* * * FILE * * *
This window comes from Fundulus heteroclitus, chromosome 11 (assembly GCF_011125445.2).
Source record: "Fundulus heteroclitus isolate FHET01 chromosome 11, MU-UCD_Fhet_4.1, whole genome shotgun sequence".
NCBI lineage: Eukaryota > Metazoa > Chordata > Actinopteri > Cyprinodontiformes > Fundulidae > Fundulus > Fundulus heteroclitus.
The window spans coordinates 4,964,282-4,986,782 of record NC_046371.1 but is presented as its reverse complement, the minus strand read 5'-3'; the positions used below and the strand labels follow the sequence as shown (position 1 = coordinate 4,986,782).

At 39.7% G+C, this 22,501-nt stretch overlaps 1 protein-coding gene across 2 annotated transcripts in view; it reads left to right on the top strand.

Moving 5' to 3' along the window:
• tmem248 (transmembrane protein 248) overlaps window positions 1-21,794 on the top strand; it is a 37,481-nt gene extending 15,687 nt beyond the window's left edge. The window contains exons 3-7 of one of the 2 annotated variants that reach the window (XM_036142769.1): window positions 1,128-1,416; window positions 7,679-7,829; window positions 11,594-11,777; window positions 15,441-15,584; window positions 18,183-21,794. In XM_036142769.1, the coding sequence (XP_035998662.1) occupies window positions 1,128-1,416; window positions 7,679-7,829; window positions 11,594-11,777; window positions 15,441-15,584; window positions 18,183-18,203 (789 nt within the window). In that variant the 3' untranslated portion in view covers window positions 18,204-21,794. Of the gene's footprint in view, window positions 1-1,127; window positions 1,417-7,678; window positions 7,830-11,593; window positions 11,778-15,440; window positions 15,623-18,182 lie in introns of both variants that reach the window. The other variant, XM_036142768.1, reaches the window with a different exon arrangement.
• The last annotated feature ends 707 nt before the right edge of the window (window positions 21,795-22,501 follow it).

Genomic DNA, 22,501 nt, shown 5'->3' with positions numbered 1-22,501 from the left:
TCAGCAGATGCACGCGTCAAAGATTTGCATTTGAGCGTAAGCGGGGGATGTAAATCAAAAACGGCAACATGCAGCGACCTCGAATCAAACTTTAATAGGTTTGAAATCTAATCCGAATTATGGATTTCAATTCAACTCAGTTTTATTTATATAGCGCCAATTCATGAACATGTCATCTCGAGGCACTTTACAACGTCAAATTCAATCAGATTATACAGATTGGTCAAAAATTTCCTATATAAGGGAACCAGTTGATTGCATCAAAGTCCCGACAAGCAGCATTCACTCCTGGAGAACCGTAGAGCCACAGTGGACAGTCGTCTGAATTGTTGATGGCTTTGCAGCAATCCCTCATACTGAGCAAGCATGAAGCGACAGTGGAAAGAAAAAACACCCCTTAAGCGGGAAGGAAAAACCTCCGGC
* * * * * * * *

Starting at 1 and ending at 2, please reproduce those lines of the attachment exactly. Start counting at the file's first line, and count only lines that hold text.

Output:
This window comes from Fundulus heteroclitus, chromosome 11 (assembly GCF_011125445.2).
Source record: "Fundulus heteroclitus isolate FHET01 chromosome 11, MU-UCD_Fhet_4.1, whole genome shotgun sequence".